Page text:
Issuing Recurring Invoices In Advance: The Pros and Cons
In the accounting for a business, there is this situation: A recurring invoice.
A business can issue a recurring invoice to a customer at fixed intervals each time with an identical amount. For example, the business invoices the customer for $100 on the very last day of each calendar month. Such an invoice (which happens month after month) is usually for a subscription, a lease, a service contract (for the next twelve months).
- One such example is a landlord of a property may issue a rent invoice to all her lessees each month.
- Another example is a media company may charge a fixed monthly fee to all the customers who have purchased one of the online magazines via paid subscriptions.
All these invoices are considered recurring invoices because they have the same amount, and are issued on a repetitive basis.
Usually when you have to do these invoicing manually, they should be done when the time is very close to the end of each month. What if a business has over a couple of hundreds (or even a few thousands) of customers with recurring invoicing? This puts a lot of timely work pressure on staffs who are to issue the invoices.
However, this can be avoided by simply issuing all the recurring invoices in advance. Issuing an invoice in advance may lead to some customers preparing to make the payments earlier. This may be a side benefit for a business doing such.
One downside with issuing recurring invoices in advance is that you must make sure the prices of the service has not been changed before the issuing of all those early invoices. This sometimes can happen because with a contract, even between a business and a customer, they may discuss, re-discuss and negotiate terms of their service. A customer may need more services from a business, and the business will increase the monthly price of the service package to cover the cost. The only thing you can do is to make sure to review all the related contracts before issuing the invoices.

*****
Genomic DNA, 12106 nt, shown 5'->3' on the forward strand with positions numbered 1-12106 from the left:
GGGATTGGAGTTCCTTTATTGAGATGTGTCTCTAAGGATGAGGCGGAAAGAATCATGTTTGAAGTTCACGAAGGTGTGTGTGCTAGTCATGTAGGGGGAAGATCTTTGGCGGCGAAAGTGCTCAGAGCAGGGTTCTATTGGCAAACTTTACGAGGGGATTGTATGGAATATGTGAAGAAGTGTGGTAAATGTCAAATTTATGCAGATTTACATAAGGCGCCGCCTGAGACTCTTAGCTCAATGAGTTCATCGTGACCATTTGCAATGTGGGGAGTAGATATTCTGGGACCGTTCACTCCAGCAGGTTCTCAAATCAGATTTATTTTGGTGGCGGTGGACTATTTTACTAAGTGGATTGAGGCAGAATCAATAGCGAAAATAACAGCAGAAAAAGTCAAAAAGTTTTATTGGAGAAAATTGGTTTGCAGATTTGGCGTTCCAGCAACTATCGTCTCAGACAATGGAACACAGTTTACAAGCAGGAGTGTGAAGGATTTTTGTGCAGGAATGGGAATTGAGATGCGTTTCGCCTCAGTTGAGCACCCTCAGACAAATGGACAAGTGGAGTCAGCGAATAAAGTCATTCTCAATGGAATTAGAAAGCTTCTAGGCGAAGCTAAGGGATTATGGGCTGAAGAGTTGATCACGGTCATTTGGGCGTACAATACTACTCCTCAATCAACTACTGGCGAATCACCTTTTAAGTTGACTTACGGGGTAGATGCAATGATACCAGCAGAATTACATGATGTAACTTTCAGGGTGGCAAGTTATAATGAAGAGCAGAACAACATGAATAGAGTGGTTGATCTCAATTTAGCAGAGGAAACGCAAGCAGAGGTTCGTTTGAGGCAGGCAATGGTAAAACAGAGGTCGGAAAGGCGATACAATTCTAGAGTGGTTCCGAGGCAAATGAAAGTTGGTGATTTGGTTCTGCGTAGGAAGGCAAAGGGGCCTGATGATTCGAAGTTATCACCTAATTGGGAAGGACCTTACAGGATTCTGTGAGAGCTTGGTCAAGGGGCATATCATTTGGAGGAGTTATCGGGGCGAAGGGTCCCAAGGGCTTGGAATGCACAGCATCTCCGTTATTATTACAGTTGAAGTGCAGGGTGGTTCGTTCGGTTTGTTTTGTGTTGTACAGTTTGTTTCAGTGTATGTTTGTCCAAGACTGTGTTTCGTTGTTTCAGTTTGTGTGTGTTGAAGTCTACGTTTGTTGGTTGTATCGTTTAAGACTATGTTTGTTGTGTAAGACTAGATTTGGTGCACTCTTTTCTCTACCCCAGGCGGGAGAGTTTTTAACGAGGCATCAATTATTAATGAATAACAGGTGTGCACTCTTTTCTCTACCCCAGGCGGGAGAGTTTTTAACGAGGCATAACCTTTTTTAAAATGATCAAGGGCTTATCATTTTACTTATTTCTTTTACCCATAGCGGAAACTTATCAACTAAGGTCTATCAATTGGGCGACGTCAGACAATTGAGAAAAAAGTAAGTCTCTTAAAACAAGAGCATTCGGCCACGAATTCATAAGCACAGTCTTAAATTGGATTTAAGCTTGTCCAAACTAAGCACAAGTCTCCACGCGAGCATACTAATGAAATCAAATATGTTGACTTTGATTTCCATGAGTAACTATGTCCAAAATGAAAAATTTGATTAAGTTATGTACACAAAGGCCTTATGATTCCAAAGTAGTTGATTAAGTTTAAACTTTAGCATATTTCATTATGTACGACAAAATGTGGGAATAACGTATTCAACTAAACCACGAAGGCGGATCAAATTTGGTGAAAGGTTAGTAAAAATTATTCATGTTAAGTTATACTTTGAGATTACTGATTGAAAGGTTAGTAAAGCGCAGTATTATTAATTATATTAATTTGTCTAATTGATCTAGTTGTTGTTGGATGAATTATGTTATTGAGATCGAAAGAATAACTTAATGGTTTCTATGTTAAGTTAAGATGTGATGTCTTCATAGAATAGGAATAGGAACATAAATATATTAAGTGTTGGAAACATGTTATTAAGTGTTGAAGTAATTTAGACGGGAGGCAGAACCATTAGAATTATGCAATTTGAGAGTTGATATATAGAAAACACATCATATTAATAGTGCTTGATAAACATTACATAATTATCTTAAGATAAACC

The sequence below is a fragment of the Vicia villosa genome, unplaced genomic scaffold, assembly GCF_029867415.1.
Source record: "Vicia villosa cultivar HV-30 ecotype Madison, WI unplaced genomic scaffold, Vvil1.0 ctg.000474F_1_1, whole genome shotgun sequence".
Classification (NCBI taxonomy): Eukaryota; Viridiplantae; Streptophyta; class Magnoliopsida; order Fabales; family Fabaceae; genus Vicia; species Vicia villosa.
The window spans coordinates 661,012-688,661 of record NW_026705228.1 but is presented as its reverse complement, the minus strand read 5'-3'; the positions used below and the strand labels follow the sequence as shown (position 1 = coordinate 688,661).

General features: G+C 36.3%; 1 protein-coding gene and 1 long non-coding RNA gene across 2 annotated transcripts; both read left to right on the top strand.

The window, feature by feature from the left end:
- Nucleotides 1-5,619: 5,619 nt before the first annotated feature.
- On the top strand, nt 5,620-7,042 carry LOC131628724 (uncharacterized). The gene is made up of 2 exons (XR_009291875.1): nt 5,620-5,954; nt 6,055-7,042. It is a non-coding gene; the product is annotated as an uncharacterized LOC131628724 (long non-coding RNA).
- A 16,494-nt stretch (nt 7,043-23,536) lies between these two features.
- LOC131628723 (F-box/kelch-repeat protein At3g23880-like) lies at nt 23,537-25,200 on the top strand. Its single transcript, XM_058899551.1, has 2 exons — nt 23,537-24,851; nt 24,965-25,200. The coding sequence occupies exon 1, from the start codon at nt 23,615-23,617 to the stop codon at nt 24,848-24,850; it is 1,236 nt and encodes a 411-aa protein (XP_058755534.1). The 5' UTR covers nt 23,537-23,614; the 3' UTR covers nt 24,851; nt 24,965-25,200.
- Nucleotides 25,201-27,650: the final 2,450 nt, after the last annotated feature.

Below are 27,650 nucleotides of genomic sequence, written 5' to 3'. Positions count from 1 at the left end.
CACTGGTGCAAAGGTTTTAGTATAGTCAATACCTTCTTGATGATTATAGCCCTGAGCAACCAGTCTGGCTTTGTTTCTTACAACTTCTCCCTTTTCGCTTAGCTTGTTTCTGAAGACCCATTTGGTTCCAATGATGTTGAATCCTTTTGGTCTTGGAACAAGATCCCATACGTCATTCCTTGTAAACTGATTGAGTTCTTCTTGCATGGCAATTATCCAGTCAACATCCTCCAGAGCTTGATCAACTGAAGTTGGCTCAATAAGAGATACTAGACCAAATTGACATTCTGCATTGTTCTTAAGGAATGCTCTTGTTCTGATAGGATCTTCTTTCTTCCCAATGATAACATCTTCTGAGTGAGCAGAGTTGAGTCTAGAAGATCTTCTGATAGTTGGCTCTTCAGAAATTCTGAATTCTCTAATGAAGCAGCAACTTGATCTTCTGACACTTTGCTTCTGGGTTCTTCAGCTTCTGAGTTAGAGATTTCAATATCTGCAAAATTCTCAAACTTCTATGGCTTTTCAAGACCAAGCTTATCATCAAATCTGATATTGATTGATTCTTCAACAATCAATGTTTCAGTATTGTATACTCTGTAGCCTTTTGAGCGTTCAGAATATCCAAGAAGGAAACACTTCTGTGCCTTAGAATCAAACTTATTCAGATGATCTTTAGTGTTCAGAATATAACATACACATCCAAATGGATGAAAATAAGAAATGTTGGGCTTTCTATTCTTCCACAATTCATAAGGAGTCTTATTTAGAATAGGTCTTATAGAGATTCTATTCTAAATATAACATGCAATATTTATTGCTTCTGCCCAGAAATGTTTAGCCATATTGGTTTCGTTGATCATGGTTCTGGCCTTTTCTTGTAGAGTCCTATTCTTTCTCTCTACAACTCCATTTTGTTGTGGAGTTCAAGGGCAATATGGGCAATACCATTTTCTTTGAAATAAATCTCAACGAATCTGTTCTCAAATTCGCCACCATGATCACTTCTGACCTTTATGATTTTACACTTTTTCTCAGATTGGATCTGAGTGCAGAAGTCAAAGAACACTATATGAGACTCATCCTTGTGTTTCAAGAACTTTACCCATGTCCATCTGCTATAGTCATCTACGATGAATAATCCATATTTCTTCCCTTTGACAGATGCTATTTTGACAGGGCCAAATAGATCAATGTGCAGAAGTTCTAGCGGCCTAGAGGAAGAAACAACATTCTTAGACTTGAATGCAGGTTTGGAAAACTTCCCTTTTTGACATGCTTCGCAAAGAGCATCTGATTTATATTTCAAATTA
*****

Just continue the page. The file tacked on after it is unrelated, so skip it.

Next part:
Using Accounting Software
With the Xero accounting software, it can make it much simpler to set up all the invoicing.
In technical terms, Xero runs on a cloud platform. It means the data that you provide through Xero is kept on a set of remote computers (or computing cloud). Whenever needed you can access this data from anywhere, as long as you have a computer or mobile phone that lets you access the internet through a web browser.
When using Xero, the hard part is usually the initial setup. Once the setup is complete, your business will benefit from being able to track inventory, manage stock, and add items quickly at anytime from anywhere. The dashboard reports also provide a great way for anyone to review and analyze the bookkeeping, internal control, invoicing, and more.